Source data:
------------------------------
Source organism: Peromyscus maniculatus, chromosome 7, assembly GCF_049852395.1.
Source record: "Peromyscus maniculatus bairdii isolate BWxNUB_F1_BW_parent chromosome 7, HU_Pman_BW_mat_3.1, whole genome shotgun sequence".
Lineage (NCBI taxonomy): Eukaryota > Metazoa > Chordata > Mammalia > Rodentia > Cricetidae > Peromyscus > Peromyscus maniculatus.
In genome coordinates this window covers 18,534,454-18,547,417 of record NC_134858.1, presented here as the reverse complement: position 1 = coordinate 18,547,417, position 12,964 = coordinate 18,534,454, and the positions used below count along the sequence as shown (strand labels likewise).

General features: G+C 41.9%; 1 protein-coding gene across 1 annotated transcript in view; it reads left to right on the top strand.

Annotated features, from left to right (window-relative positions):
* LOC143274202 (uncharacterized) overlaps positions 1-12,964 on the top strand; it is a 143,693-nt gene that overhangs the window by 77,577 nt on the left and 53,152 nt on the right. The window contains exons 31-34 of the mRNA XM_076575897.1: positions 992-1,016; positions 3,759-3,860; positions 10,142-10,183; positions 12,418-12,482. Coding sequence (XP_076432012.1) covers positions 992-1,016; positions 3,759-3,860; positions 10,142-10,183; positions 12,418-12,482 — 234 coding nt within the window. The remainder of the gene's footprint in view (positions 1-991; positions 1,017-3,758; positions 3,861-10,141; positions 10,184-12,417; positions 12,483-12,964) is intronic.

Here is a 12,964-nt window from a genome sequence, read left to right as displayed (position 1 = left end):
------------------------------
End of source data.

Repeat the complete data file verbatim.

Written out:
Source organism: Peromyscus maniculatus, chromosome 7, assembly GCF_049852395.1.
Source record: "Peromyscus maniculatus bairdii isolate BWxNUB_F1_BW_parent chromosome 7, HU_Pman_BW_mat_3.1, whole genome shotgun sequence".
Lineage (NCBI taxonomy): Eukaryota > Metazoa > Chordata > Mammalia > Rodentia > Cricetidae > Peromyscus > Peromyscus maniculatus.
In genome coordinates this window covers 18,534,454-18,547,417 of record NC_134858.1, presented here as the reverse complement: position 1 = coordinate 18,547,417, position 12,964 = coordinate 18,534,454, and the positions used below count along the sequence as shown (strand labels likewise).

General features: G+C 41.9%; 1 protein-coding gene across 1 annotated transcript in view; it reads left to right on the top strand.

Annotated features, from left to right (window-relative positions):
* LOC143274202 (uncharacterized) overlaps positions 1-12,964 on the top strand; it is a 143,693-nt gene that overhangs the window by 77,577 nt on the left and 53,152 nt on the right. The window contains exons 31-34 of the mRNA XM_076575897.1: positions 992-1,016; positions 3,759-3,860; positions 10,142-10,183; positions 12,418-12,482. Coding sequence (XP_076432012.1) covers positions 992-1,016; positions 3,759-3,860; positions 10,142-10,183; positions 12,418-12,482 — 234 coding nt within the window. The remainder of the gene's footprint in view (positions 1-991; positions 1,017-3,758; positions 3,861-10,141; positions 10,184-12,417; positions 12,483-12,964) is intronic.

Here is a 12,964-nt window from a genome sequence, read left to right as displayed (position 1 = left end):